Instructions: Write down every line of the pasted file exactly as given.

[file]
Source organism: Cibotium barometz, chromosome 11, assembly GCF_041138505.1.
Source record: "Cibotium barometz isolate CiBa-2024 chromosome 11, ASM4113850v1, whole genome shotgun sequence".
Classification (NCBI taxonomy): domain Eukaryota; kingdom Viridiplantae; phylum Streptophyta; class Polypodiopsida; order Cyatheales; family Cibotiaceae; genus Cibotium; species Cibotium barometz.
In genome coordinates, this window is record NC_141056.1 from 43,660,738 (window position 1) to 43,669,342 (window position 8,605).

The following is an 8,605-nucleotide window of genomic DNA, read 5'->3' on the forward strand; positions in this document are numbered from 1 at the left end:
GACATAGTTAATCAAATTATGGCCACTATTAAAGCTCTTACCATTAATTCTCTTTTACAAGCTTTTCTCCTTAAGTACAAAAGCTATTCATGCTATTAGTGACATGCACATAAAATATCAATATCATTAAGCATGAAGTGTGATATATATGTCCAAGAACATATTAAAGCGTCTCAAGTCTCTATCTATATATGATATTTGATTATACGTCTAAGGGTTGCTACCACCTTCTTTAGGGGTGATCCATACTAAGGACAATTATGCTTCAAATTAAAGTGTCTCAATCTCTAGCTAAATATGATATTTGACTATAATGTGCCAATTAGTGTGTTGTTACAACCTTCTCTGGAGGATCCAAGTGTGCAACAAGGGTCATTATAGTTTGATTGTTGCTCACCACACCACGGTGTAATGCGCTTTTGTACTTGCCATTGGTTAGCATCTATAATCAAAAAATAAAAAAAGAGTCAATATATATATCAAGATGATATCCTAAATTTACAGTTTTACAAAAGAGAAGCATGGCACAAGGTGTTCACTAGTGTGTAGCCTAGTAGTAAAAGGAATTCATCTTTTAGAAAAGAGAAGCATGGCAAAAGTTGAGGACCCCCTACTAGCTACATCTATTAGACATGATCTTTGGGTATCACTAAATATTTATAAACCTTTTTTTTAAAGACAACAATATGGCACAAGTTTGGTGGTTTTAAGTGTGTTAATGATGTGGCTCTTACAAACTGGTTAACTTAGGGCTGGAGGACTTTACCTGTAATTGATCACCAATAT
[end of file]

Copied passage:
Source organism: Cibotium barometz, chromosome 11, assembly GCF_041138505.1.
Source record: "Cibotium barometz isolate CiBa-2024 chromosome 11, ASM4113850v1, whole genome shotgun sequence".
Classification (NCBI taxonomy): domain Eukaryota; kingdom Viridiplantae; phylum Streptophyta; class Polypodiopsida; order Cyatheales; family Cibotiaceae; genus Cibotium; species Cibotium barometz.
In genome coordinates, this window is record NC_141056.1 from 43,660,738 (window position 1) to 43,669,342 (window position 8,605).

The following is an 8,605-nucleotide window of genomic DNA, read 5'->3' on the forward strand; positions in this document are numbered from 1 at the left end:
GACATAGTTAATCAAATTATGGCCACTATTAAAGCTCTTACCATTAATTCTCTTTTACAAGCTTTTCTCCTTAAGTACAAAAGCTATTCATGCTATTAGTGACATGCACATAAAATATCAATATCATTAAGCATGAAGTGTGATATATATGTCCAAGAACATATTAAAGCGTCTCAAGTCTCTATCTATATATGATATTTGATTATACGTCTAAGGGTTGCTACCACCTTCTTTAGGGGTGATCCATACTAAGGACAATTATGCTTCAAATTAAAGTGTCTCAATCTCTAGCTAAATATGATATTTGACTATAATGTGCCAATTAGTGTGTTGTTACAACCTTCTCTGGAGGATCCAAGTGTGCAACAAGGGTCATTATAGTTTGATTGTTGCTCACCACACCACGGTGTAATGCGCTTTTGTACTTGCCATTGGTTAGCATCTATAATCAAAAAATAAAAAAAGAGTCAATATATATATCAAGATGATATCCTAAATTTACAGTTTTACAAAAGAGAAGCATGGCACAAGGTGTTCACTAGTGTGTAGCCTAGTAGTAAAAGGAATTCATCTTTTAGAAAAGAGAAGCATGGCAAAAGTTGAGGACCCCCTACTAGCTACATCTATTAGACATGATCTTTGGGTATCACTAAATATTTATAAACCTTTTTTTTAAAGACAACAATATGGCACAAGTTTGGTGGTTTTAAGTGTGTTAATGATGTGGCTCTTACAAACTGGTTAACTTAGGGCTGGAGGACTTTACCTGTAATTGATCACCAATAT